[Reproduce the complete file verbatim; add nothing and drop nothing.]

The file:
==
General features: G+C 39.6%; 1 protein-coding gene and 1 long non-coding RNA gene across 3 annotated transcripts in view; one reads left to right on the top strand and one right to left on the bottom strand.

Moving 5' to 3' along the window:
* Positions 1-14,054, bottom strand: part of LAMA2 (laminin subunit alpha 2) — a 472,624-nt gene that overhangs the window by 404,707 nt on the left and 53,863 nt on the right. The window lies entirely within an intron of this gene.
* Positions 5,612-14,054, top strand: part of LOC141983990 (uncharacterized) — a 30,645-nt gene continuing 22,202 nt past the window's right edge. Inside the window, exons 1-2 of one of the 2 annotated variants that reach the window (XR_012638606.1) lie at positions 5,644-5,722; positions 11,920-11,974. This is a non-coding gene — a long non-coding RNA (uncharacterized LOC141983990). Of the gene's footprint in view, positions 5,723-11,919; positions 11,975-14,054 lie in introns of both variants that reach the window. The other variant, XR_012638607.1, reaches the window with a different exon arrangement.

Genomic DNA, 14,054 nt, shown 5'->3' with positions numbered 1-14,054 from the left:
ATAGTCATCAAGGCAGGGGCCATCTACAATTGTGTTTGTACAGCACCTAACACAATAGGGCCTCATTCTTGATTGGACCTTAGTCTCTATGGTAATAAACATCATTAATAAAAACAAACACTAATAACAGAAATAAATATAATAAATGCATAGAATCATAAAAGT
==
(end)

General features: G+C 39.6%; 1 protein-coding gene and 1 long non-coding RNA gene across 3 annotated transcripts in view; one reads left to right on the top strand and one right to left on the bottom strand.

Moving 5' to 3' along the window:
* Positions 1-14,054, bottom strand: part of LAMA2 (laminin subunit alpha 2) — a 472,624-nt gene that overhangs the window by 404,707 nt on the left and 53,863 nt on the right. The window lies entirely within an intron of this gene.
* Positions 5,612-14,054, top strand: part of LOC141983990 (uncharacterized) — a 30,645-nt gene continuing 22,202 nt past the window's right edge. Inside the window, exons 1-2 of one of the 2 annotated variants that reach the window (XR_012638606.1) lie at positions 5,644-5,722; positions 11,920-11,974. This is a non-coding gene — a long non-coding RNA (uncharacterized LOC141983990). Of the gene's footprint in view, positions 5,723-11,919; positions 11,975-14,054 lie in introns of both variants that reach the window. The other variant, XR_012638607.1, reaches the window with a different exon arrangement.

Genomic DNA, 14,054 nt, shown 5'->3' with positions numbered 1-14,054 from the left:
ATAGTCATCAAGGCAGGGGCCATCTACAATTGTGTTTGTACAGCACCTAACACAATAGGGCCTCATTCTTGATTGGACCTTAGTCTCTATGGTAATAAACATCATTAATAAAAACAAACACTAATAACAGAAATAAATATAATAAATGCATAGAATCATAAAAGT